Some of my favorite books are Lloyd Alexander's Prydain novels, David Goodis's The Burglar and Night Squad, Jack Womack's Terraplane, Damon Knight's The Futurians, Alfred Bester's The Stars My Destination . . . I'm trying to remember some of the books on the shelf I'll try to save if I ever have a fire. As to why they're favorites, well, I notice all those books create worlds that feel real and accessible to me, without weighing down the book with ponderous chapters of world-building. They're all very story-driven books.

Have you noticed writers from different countries explore specific themes in their fiction?

Yes, but if you're asking me to name many, I'll have to disappoint you. I've been trying to read more international sf/fantasy, but I can't say that I've read enough to make generalizations. I agree with the general rap on British sf that too much of it is downbeat and depressing, and when I was in Australia I tried unsuccessfully to get a sense of what makes Australian sf different.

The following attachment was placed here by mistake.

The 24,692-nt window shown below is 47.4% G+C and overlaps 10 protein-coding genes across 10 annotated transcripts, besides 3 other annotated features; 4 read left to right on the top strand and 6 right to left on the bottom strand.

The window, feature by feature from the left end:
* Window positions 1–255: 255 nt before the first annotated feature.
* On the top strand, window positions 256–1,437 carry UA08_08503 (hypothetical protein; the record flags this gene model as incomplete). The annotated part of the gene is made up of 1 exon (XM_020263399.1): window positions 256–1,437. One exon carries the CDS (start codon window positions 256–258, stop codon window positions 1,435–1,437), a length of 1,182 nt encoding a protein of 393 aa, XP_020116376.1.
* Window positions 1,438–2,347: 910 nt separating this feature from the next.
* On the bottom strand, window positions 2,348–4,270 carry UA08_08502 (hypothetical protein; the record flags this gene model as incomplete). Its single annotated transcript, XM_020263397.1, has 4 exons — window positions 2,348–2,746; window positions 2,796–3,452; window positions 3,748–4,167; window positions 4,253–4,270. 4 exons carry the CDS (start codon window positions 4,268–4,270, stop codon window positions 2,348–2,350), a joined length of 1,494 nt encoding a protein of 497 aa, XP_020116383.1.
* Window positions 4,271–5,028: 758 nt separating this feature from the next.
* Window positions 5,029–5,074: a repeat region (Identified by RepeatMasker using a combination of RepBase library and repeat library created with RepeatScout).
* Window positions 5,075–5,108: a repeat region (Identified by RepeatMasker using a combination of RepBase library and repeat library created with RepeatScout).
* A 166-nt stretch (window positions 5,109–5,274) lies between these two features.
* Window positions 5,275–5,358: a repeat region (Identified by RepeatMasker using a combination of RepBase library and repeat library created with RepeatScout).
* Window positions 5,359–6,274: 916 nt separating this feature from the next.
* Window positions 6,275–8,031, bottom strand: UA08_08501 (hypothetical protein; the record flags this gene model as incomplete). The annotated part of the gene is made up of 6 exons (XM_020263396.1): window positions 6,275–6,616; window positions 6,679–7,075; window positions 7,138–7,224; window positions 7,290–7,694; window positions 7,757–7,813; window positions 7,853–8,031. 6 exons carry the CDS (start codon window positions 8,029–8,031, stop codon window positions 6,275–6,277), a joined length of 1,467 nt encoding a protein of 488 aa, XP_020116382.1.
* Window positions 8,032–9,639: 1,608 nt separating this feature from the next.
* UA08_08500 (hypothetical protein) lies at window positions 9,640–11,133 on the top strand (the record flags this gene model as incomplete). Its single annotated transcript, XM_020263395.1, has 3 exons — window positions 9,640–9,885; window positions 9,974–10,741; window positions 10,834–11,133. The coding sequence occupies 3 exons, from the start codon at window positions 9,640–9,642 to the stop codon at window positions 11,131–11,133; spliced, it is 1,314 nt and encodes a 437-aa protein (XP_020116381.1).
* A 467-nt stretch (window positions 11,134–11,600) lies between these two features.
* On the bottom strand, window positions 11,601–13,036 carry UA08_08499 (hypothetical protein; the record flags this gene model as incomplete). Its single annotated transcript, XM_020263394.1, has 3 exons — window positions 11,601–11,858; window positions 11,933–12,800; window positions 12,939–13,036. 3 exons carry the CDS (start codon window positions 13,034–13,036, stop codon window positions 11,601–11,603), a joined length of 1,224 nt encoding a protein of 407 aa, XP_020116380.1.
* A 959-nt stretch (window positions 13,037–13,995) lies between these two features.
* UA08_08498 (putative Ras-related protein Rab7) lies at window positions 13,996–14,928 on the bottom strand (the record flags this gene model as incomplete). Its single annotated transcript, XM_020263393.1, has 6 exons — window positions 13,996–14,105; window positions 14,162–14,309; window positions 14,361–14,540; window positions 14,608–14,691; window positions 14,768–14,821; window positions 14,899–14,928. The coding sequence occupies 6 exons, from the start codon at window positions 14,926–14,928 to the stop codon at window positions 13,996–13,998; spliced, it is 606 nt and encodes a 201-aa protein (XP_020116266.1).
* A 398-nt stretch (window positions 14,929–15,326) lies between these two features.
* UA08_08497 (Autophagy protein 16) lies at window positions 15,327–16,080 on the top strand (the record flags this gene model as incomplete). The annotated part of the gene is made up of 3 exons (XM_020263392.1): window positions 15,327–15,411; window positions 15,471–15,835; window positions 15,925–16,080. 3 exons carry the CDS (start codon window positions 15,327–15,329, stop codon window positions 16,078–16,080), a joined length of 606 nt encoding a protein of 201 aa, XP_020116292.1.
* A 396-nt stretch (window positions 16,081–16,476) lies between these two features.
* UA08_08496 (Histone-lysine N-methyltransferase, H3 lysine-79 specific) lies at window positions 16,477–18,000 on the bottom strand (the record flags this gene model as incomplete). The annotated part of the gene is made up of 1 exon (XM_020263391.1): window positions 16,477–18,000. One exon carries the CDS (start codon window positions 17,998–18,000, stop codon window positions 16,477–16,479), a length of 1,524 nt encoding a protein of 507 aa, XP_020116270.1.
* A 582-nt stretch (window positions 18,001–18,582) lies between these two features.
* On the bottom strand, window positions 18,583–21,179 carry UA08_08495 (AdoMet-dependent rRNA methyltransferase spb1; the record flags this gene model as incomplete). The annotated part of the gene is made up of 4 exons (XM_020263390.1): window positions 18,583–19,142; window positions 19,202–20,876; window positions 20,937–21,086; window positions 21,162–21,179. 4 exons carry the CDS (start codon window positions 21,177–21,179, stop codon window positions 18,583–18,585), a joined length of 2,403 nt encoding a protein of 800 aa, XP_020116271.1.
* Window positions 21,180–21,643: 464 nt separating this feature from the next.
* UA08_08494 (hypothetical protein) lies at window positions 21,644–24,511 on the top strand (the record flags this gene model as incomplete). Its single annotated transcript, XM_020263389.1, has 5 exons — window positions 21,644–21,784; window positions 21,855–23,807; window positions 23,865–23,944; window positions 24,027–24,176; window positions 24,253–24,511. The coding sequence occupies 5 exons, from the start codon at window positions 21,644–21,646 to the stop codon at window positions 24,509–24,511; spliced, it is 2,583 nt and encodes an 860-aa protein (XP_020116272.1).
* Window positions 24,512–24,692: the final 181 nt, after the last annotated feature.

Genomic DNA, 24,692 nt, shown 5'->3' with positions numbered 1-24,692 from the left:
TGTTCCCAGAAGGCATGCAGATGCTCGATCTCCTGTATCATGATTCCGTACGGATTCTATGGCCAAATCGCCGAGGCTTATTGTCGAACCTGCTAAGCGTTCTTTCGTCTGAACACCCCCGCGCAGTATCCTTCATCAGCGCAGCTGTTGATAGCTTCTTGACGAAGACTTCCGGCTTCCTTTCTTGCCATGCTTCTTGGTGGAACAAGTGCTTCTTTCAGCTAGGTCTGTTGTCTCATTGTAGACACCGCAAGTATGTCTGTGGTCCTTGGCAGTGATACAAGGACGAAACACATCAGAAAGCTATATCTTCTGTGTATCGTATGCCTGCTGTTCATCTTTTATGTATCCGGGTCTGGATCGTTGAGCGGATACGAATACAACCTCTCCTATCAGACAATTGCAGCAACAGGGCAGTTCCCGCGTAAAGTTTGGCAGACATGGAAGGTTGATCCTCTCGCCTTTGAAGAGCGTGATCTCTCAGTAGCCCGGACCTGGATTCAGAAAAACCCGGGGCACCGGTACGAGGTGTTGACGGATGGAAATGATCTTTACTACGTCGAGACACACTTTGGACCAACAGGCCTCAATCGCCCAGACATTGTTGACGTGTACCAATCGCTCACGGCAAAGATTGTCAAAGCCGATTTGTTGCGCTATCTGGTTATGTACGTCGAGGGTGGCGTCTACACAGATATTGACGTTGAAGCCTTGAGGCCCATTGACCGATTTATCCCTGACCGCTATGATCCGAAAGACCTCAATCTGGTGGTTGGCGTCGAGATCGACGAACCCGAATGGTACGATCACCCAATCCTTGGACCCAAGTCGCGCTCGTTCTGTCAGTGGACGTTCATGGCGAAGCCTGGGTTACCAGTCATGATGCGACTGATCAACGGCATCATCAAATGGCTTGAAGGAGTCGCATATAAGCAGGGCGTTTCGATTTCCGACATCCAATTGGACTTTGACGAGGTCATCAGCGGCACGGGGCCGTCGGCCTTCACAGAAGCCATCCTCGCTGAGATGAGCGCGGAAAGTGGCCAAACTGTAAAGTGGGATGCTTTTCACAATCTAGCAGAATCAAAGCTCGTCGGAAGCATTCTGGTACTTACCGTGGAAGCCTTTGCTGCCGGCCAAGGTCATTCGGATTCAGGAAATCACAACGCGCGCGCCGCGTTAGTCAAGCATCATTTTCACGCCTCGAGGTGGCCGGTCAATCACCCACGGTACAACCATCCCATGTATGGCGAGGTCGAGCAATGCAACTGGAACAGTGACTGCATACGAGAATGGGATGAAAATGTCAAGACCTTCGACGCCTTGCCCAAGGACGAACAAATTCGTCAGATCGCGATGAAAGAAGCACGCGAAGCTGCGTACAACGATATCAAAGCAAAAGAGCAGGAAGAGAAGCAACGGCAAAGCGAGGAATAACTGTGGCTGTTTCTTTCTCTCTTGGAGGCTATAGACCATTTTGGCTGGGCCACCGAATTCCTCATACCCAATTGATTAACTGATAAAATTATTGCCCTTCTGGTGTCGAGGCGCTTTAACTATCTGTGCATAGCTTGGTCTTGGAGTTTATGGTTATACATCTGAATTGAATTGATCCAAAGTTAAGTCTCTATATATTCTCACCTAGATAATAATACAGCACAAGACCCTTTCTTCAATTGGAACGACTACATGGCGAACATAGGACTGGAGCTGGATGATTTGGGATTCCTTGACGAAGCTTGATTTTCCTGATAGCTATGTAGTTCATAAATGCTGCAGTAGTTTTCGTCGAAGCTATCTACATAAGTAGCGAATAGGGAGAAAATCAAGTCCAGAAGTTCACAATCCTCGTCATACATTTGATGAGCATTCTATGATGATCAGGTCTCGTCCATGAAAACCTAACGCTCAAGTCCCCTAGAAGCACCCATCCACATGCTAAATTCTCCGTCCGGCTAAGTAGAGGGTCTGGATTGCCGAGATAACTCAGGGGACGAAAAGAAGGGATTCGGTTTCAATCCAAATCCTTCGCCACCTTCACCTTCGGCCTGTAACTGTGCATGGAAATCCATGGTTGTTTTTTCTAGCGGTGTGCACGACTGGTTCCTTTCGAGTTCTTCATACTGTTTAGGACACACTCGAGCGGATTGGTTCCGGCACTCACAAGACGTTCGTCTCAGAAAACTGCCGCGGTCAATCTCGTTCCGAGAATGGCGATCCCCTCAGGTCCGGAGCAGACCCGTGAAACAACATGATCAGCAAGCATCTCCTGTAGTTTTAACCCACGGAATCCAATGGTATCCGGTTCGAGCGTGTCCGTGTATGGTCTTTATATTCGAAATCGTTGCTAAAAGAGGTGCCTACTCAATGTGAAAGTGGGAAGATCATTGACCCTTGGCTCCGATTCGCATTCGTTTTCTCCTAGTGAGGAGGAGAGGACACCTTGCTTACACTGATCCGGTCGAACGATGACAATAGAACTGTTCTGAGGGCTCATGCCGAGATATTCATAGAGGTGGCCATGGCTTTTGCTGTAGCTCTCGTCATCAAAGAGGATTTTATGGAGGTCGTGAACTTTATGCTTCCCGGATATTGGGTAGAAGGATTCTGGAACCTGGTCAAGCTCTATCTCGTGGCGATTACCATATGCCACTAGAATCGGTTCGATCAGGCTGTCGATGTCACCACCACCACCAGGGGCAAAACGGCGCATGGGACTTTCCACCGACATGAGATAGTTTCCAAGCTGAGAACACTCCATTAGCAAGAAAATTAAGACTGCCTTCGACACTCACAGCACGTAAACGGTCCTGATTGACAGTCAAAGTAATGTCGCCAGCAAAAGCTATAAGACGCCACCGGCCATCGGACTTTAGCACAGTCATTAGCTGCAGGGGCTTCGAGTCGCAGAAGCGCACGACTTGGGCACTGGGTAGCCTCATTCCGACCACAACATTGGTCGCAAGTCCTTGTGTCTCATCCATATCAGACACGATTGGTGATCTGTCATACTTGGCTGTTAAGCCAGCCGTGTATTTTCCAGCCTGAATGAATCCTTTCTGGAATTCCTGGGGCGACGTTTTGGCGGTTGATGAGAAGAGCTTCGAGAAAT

I've gotten the sense that artists in a lot of other countries have tried to make their work more American, hoping to break into the US market. Coming from the US, I'm more interested in seeing the differences in the fiction.

Are more SF writers incorporating elements of fantasy into their work? Do you feel there is a general distancing from hard SF a la Clarke and Asimov from modern writers?